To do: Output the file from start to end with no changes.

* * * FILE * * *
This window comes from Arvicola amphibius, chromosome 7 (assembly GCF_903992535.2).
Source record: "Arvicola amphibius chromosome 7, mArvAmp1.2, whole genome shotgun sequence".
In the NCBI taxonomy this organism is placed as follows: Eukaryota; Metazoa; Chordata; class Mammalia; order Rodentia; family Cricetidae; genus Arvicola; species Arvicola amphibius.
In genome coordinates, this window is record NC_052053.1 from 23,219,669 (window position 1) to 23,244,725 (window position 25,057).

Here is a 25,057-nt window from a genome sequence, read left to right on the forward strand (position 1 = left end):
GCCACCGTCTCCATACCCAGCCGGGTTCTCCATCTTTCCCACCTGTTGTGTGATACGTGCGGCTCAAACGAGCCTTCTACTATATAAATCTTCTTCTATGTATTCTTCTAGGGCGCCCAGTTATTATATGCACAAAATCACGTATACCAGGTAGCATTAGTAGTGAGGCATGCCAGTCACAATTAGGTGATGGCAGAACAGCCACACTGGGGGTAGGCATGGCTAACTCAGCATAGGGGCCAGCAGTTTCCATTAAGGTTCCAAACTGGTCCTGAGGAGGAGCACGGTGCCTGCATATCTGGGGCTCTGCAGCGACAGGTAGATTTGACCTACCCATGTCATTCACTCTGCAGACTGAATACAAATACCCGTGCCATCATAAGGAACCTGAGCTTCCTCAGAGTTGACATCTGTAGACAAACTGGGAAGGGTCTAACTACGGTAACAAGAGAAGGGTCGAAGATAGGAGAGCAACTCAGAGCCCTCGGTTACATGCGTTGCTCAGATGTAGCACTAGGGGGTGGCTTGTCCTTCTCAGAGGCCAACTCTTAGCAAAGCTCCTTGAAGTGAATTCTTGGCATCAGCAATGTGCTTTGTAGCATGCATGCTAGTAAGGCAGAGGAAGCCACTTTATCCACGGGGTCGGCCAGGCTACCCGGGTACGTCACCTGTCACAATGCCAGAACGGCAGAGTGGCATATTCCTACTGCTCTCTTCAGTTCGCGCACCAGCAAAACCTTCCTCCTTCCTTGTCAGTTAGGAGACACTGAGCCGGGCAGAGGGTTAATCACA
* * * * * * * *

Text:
This window comes from Arvicola amphibius, chromosome 7 (assembly GCF_903992535.2).
Source record: "Arvicola amphibius chromosome 7, mArvAmp1.2, whole genome shotgun sequence".
In the NCBI taxonomy this organism is placed as follows: Eukaryota; Metazoa; Chordata; class Mammalia; order Rodentia; family Cricetidae; genus Arvicola; species Arvicola amphibius.
In genome coordinates, this window is record NC_052053.1 from 23,219,669 (window position 1) to 23,244,725 (window position 25,057).

Here is a 25,057-nt window from a genome sequence, read left to right on the forward strand (position 1 = left end):
GCCACCGTCTCCATACCCAGCCGGGTTCTCCATCTTTCCCACCTGTTGTGTGATACGTGCGGCTCAAACGAGCCTTCTACTATATAAATCTTCTTCTATGTATTCTTCTAGGGCGCCCAGTTATTATATGCACAAAATCACGTATACCAGGTAGCATTAGTAGTGAGGCATGCCAGTCACAATTAGGTGATGGCAGAACAGCCACACTGGGGGTAGGCATGGCTAACTCAGCATAGGGGCCAGCAGTTTCCATTAAGGTTCCAAACTGGTCCTGAGGAGGAGCACGGTGCCTGCATATCTGGGGCTCTGCAGCGACAGGTAGATTTGACCTACCCATGTCATTCACTCTGCAGACTGAATACAAATACCCGTGCCATCATAAGGAACCTGAGCTTCCTCAGAGTTGACATCTGTAGACAAACTGGGAAGGGTCTAACTACGGTAACAAGAGAAGGGTCGAAGATAGGAGAGCAACTCAGAGCCCTCGGTTACATGCGTTGCTCAGATGTAGCACTAGGGGGTGGCTTGTCCTTCTCAGAGGCCAACTCTTAGCAAAGCTCCTTGAAGTGAATTCTTGGCATCAGCAATGTGCTTTGTAGCATGCATGCTAGTAAGGCAGAGGAAGCCACTTTATCCACGGGGTCGGCCAGGCTACCCGGGTACGTCACCTGTCACAATGCCAGAACGGCAGAGTGGCATATTCCTACTGCTCTCTTCAGTTCGCGCACCAGCAAAACCTTCCTCCTTCCTTGTCAGTTAGGAGACACTGAGCCGGGCAGAGGGTTAATCACA